I compute your pain

Emotion-sensing face-recognition software could transform marketing.
Karl D. Stephan | Jul 27 2015 | comment  



My wife usually knows when I'm upset long before I do.  I haven't performed a scientific study to determine how she does this.  She says she reads my body language, the tone of my voice, and my facial expressions, as well as what I say. 

Women seem to have a built-in advantage when it comes to sensing the emotional states of others, so it's not a surprise that the co-founders of a company that sells software to read emotions were two women:  Rosalind Picard and Rana el Kaliouby. 

The history of why they began their research into getting computers to sense emotions and what their company is doing now may tell us something about the ethical challenges to come if companies begin using emotion-reading software on a large scale.  A recent article in The New Yorker profiles these women and their work.

Back in the 1990s, almost no one in computer science was thinking professionally about emotions.  One of the few exceptions was Rosalind Picard, who has been on the MIT faculty since 1991.  She realized that computers could serve people better if they had a clue as to what emotional state a person was in.  Despite confused stares and even active discouragement from computer-science colleagues, she persisted in researching what she termed "affective computing" and wound up establishing an entirely new field.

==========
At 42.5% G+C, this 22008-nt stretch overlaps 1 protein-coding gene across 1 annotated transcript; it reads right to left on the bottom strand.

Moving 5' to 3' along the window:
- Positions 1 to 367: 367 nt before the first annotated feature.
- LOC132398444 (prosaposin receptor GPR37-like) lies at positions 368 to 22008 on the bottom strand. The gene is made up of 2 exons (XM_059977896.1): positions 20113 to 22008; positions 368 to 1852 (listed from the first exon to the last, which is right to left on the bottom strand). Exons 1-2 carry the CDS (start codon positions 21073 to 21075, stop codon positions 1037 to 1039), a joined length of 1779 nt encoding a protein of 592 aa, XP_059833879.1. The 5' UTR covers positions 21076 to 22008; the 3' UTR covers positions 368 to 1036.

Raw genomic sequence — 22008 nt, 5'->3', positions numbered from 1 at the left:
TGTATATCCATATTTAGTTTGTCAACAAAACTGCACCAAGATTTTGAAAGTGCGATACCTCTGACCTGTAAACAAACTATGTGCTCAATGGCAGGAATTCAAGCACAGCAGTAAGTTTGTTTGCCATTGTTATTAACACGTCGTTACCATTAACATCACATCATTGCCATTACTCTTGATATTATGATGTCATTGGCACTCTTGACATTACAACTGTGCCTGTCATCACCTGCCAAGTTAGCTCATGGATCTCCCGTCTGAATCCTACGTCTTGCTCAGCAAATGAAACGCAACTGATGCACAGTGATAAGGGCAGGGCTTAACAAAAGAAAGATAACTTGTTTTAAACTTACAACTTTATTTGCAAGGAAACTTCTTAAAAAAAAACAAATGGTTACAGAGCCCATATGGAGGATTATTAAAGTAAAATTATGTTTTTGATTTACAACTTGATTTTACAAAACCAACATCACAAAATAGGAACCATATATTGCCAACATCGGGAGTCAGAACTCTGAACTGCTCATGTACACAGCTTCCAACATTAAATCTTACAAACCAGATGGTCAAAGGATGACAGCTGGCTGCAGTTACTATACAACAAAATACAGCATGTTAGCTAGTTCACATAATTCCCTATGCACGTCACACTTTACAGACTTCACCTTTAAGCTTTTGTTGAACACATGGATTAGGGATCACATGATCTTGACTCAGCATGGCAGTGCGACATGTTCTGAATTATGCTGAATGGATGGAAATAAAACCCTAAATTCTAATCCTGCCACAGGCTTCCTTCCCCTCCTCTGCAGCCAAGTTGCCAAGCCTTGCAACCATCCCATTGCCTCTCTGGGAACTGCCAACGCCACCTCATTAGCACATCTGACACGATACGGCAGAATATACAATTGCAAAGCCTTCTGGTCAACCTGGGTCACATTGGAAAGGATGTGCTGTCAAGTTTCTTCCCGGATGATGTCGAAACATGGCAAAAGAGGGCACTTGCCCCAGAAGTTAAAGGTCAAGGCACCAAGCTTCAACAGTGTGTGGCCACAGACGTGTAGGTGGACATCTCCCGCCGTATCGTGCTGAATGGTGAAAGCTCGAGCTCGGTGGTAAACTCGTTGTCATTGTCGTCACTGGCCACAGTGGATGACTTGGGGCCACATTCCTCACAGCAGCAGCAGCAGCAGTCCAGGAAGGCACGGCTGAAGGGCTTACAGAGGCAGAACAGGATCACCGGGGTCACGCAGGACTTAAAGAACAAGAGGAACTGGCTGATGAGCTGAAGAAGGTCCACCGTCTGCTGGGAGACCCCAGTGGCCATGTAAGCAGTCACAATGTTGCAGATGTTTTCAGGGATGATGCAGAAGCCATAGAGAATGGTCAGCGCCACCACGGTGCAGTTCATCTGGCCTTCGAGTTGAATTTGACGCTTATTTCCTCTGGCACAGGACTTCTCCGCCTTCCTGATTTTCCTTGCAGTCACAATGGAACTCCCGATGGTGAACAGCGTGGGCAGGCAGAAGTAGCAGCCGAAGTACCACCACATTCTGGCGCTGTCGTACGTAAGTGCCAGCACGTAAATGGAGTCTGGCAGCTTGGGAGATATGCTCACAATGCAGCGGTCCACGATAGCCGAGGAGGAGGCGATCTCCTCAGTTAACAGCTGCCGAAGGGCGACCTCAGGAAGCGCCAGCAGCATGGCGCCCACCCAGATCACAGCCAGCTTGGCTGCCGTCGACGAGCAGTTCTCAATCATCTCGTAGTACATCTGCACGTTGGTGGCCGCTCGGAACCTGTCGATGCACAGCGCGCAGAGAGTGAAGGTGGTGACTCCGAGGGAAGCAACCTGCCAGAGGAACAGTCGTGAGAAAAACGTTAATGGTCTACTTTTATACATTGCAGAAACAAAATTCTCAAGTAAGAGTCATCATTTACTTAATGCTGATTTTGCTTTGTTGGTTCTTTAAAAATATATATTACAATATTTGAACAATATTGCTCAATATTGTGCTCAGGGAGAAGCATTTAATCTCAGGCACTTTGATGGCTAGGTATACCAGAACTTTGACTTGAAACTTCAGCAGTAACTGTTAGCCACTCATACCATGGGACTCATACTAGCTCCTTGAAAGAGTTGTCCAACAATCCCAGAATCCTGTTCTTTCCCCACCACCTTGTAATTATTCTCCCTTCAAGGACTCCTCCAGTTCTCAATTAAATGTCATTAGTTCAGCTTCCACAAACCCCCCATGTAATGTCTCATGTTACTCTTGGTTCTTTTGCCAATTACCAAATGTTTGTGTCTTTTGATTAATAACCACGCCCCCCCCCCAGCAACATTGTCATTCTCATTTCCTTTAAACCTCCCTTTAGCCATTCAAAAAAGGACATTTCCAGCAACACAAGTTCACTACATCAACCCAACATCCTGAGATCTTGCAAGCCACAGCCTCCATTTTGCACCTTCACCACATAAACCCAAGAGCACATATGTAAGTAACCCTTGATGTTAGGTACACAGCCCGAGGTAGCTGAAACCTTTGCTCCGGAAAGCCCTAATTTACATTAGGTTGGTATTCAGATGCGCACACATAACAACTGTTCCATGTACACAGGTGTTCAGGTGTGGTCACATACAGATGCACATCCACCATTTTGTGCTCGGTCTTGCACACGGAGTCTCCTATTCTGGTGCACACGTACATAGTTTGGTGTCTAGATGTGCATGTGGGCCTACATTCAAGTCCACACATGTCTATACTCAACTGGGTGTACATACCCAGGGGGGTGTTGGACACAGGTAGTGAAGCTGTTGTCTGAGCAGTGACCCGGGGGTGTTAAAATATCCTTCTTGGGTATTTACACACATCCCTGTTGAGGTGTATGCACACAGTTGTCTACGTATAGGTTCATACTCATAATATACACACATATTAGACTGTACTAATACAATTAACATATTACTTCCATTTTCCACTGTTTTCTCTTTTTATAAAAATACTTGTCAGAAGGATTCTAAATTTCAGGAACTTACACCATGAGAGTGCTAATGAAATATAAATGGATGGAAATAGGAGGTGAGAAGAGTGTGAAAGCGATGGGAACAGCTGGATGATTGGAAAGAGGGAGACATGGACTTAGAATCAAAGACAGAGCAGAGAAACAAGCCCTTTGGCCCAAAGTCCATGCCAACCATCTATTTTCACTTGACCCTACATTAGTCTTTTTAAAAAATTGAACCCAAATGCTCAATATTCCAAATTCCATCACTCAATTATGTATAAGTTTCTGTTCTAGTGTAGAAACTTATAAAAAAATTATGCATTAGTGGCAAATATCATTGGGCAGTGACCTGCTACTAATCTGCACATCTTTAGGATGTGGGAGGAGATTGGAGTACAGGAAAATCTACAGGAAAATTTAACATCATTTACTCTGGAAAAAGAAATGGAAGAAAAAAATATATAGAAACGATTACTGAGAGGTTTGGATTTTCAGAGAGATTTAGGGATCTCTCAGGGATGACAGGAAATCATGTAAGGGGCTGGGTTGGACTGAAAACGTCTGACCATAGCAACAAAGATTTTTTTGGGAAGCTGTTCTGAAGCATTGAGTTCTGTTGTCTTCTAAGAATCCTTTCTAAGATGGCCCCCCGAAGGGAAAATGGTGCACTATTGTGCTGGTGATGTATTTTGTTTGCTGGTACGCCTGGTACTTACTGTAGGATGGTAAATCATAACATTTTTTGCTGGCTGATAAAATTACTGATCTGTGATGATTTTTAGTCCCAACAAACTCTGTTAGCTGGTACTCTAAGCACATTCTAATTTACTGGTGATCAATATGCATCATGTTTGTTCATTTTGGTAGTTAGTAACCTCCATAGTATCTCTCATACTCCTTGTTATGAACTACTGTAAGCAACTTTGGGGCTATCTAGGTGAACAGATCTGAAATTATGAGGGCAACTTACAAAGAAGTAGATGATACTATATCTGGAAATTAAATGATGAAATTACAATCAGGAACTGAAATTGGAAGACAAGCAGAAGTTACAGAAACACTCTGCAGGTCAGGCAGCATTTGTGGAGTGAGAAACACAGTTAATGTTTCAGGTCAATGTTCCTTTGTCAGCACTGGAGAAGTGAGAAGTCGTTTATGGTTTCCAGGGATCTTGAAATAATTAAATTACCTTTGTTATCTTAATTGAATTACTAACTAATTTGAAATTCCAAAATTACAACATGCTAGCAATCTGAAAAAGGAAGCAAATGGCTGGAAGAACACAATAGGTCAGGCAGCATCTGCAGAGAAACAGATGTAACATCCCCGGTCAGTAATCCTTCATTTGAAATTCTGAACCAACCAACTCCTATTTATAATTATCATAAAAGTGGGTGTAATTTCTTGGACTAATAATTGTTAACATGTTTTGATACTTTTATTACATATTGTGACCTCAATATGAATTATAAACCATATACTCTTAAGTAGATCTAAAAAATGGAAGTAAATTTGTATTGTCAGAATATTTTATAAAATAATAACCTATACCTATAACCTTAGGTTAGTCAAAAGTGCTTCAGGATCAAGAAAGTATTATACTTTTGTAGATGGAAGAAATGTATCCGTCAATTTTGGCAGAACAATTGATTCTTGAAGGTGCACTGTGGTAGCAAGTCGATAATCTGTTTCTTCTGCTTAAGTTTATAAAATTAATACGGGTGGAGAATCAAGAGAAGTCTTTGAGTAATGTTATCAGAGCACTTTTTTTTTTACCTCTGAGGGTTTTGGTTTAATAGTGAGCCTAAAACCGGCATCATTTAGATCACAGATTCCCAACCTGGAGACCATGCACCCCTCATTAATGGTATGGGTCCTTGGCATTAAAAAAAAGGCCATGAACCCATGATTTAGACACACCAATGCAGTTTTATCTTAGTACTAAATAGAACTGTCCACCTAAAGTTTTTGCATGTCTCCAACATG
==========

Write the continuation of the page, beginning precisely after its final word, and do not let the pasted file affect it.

Rana el Kaliouby entered the fray by a similar route.  Her first idea of a practical application of affective computing was to develop a kind of emotional hearing aid for autistic people, whose disability usually prevents them from inferring the emotional state of people around them.  She wound up teaming with Picard on some academic research projects, which attracted so much attention that they decided to spin off a company called Affectiva in 2009.

Once their ideas left academia for the commercial world, the tone of things changed.  Every second, thousands of marketers are competing for online attention—in TV ads, YouTube video ads, smartphone apps, and all the other electronic attention-grabbers we surround ourselves with these days.  Someone has even calculated what the attention of the average American is worth these days:  about six cents per minute in 2010.